Officials from the U.S. audit watchdog will start a new round of inspections in Hong Kong on Chinese companies’ auditors as soon as next week, sources said, as part of a deal with Beijing to prevent delistings of the firms from the New York bourse.
For the upcoming inspection, the U.S. Public Company Accounting Oversight Board (PCAOB) has picked branches of EY, Deloitte, PricewaterhouseCoopers and some other audit firms in both Hong Kong and mainland China, one of the sources said.
A group of Chinese officials will be dispatched by the China Securities Regulatory Commission (CSRC) and the Ministry of Finance (MOF) to assist the inspection in Hong Kong, the second source said.
U.S. regulators last year spent weeks reviewing auditors’ work in Hong Kong, then in December said they had obtained full inspection access, removing the immediate risk that around 200 Chinese companies could be booted off U.S. stock exchanges.
That visit came after U.S. and China reached a landmark deal last August to settle a long-running dispute over auditing compliance of U.S.-listed Chinese firms. Authorities in China have long been reluctant to let overseas regulators inspect local accounting firms, citing national security concerns.
For the upcoming reviews, officials from both sides will follow a protocol similar to last year’s onsite inspection in Hong Kong, said the sources, who were not authorised to speak to media and declined to be identified.
A spokesperson for the PCAOB, which oversees registered public accounting firms around the world, declined to comment for this story, noting the board does not comment on ongoing inspections.
The China Securities Regulatory Commission, the Ministry of Finance, EY, Deloitte, and PwC did not immediately respond to Reuters’ queries.
The PCAOB said in December it had full access to inspect and investigate New York-listed Chinese companies for the first time ever, after conducting an onsite inspection in Hong Kong that looked into the audits of the selected companies.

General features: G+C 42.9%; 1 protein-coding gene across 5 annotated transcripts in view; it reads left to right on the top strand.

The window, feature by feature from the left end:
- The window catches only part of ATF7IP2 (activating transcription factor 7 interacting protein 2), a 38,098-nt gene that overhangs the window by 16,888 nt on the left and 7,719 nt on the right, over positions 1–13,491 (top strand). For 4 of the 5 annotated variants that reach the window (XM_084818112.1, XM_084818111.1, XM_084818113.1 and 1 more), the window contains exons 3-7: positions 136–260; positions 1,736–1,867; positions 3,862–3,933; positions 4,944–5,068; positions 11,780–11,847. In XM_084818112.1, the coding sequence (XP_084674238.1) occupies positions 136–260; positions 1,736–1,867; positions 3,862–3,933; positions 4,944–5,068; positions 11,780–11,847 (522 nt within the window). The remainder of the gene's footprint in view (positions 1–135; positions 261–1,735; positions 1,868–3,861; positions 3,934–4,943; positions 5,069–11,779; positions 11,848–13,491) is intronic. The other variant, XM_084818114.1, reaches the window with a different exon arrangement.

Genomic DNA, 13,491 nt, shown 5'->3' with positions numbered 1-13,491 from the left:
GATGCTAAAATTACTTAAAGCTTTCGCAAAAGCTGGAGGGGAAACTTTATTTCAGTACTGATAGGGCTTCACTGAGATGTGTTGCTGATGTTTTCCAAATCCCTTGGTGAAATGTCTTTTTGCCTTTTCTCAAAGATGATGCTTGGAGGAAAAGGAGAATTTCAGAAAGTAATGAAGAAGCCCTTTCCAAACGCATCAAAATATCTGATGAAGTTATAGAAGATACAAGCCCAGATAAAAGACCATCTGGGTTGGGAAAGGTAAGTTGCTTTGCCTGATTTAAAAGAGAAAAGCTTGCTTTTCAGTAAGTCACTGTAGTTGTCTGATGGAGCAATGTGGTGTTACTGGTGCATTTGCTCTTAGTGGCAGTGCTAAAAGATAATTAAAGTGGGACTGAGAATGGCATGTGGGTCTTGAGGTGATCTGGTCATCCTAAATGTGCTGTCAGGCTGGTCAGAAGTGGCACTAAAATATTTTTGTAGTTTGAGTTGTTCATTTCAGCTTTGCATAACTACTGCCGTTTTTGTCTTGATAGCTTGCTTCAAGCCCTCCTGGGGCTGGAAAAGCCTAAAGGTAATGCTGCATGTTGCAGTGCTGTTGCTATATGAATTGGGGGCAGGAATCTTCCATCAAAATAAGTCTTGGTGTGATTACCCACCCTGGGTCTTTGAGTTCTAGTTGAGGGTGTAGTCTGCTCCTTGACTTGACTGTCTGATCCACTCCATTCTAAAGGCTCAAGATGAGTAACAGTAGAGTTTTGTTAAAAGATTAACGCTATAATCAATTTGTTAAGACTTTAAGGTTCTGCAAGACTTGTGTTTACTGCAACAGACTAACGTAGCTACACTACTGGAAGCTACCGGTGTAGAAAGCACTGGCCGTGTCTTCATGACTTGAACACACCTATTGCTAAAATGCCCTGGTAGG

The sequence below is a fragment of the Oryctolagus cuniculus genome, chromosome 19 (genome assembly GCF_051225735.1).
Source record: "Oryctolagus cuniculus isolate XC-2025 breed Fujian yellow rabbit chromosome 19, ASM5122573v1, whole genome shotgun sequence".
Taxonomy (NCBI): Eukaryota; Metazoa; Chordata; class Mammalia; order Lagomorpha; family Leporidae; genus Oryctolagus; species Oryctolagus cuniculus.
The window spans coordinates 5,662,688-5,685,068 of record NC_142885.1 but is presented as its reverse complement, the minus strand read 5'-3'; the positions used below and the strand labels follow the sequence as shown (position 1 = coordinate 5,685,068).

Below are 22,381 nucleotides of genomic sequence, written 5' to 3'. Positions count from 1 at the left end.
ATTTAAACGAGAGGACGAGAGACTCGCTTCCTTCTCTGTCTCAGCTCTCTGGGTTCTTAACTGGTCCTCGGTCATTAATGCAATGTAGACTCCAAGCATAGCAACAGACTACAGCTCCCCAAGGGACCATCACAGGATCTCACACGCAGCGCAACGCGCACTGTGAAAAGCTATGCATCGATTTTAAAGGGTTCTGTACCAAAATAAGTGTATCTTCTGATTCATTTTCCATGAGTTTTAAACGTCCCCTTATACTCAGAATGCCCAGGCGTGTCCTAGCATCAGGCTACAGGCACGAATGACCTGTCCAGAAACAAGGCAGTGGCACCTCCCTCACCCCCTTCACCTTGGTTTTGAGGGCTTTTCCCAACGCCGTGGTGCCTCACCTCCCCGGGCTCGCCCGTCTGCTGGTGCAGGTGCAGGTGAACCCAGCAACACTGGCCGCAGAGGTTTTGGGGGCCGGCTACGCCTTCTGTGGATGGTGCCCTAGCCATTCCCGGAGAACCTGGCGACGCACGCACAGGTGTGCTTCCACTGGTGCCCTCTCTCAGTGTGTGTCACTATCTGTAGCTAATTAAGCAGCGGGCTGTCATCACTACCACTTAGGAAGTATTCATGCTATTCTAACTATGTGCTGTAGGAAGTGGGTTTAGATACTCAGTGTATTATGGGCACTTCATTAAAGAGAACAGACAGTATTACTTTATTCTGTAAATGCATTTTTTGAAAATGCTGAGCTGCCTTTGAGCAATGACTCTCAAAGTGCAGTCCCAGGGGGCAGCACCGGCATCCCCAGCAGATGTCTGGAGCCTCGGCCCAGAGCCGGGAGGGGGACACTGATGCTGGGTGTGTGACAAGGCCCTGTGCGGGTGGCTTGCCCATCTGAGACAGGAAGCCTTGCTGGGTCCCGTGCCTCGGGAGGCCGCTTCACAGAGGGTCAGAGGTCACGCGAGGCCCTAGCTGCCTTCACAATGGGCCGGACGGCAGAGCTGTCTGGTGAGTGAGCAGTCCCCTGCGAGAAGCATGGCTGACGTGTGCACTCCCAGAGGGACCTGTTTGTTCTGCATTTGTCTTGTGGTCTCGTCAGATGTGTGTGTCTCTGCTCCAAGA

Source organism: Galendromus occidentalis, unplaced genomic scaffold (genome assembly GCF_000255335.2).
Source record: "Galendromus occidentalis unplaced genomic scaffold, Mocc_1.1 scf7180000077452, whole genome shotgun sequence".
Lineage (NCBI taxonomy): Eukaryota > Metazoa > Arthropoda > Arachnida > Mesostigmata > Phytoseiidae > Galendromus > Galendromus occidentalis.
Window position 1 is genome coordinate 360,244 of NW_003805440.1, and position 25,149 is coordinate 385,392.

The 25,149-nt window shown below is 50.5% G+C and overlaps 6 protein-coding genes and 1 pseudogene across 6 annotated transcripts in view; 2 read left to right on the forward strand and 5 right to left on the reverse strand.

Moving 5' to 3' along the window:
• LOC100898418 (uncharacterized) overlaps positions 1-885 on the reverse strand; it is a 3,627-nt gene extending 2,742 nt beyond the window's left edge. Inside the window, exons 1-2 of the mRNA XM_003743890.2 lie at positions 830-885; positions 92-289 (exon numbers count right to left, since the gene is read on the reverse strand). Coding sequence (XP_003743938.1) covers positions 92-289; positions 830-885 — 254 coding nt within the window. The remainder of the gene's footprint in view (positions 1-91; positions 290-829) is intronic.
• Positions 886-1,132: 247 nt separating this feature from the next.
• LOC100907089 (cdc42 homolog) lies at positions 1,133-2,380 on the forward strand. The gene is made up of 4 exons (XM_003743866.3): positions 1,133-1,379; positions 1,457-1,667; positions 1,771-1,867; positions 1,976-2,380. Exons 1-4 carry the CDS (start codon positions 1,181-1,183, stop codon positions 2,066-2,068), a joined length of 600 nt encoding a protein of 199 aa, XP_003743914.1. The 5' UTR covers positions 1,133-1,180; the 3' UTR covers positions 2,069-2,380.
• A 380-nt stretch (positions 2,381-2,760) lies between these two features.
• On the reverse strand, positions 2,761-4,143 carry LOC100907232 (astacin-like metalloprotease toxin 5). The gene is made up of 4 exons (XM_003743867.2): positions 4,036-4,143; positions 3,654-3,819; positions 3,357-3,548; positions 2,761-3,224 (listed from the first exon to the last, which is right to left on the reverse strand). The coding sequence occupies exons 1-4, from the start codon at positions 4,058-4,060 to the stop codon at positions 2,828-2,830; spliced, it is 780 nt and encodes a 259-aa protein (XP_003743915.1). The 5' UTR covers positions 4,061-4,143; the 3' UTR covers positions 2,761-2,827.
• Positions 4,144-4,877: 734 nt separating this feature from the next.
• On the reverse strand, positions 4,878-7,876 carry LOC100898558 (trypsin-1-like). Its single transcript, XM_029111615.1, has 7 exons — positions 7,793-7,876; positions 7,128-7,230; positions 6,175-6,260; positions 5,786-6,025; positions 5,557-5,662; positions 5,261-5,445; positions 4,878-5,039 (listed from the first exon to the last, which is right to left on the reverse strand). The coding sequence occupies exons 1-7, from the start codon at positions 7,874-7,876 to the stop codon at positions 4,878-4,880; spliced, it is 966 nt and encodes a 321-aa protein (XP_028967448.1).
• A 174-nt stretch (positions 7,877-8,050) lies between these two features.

The regulator then said the teams had been making plans to resume regular inspections and investigations in China in early 2023 and beyond.
It also warned that any obstruction of inspection access could affect Chinese firms’ listings in the U.S.
Under the PCAOB’s inspection guidelines, in general, each auditing firm is subject to inspection either annually, if the firm provides audit opinions for more than 100 issuers, or otherwise once every three years, said Jessica Zhou, partner at law firm White & Case, based in Hong Kong.
“In light of the PCAOB’s recent, successful completion of its inspections of selected firms in Hong Kong, there is reason to be optimistic that the additional inspections will similarly be carried out in accordance with the agreement,” she said, referring to the deal reached last year.
A mainland branch under KPMG and a Hong Kong branch under PwC were picked by the PCAOB in last year’s inspections, the PCAOB said earlier.
PCAOB staff identified “numerous potential deficiencies” in their inspection work last year, and inspection reports will be finalised and made public this year, the regulator said earlier.